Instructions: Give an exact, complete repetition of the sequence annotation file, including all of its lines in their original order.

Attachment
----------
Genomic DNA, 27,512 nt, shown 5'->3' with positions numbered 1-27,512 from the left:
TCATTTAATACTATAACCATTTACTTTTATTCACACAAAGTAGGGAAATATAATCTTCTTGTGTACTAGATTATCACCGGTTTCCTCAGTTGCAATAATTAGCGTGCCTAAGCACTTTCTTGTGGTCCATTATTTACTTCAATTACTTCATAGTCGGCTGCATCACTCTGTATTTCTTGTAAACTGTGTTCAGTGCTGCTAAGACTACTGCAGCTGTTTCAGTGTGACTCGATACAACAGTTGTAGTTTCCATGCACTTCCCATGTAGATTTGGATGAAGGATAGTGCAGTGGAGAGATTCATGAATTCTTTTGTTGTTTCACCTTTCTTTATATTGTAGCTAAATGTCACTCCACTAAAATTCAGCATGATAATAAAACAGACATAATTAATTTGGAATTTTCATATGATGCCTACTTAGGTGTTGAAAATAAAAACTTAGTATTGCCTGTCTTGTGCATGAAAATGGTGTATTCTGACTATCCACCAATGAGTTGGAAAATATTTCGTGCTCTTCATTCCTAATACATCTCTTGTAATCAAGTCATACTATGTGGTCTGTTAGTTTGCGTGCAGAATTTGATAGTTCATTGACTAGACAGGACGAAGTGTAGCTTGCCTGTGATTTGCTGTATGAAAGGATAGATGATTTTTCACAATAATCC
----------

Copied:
Genomic DNA, 27,512 nt, shown 5'->3' with positions numbered 1-27,512 from the left:
TCATTTAATACTATAACCATTTACTTTTATTCACACAAAGTAGGGAAATATAATCTTCTTGTGTACTAGATTATCACCGGTTTCCTCAGTTGCAATAATTAGCGTGCCTAAGCACTTTCTTGTGGTCCATTATTTACTTCAATTACTTCATAGTCGGCTGCATCACTCTGTATTTCTTGTAAACTGTGTTCAGTGCTGCTAAGACTACTGCAGCTGTTTCAGTGTGACTCGATACAACAGTTGTAGTTTCCATGCACTTCCCATGTAGATTTGGATGAAGGATAGTGCAGTGGAGAGATTCATGAATTCTTTTGTTGTTTCACCTTTCTTTATATTGTAGCTAAATGTCACTCCACTAAAATTCAGCATGATAATAAAACAGACATAATTAATTTGGAATTTTCATATGATGCCTACTTAGGTGTTGAAAATAAAAACTTAGTATTGCCTGTCTTGTGCATGAAAATGGTGTATTCTGACTATCCACCAATGAGTTGGAAAATATTTCGTGCTCTTCATTCCTAATACATCTCTTGTAATCAAGTCATACTATGTGGTCTGTTAGTTTGCGTGCAGAATTTGATAGTTCATTGACTAGACAGGACGAAGTGTAGCTTGCCTGTGATTTGCTGTATGAAAGGATAGATGATTTTTCACAATAATCC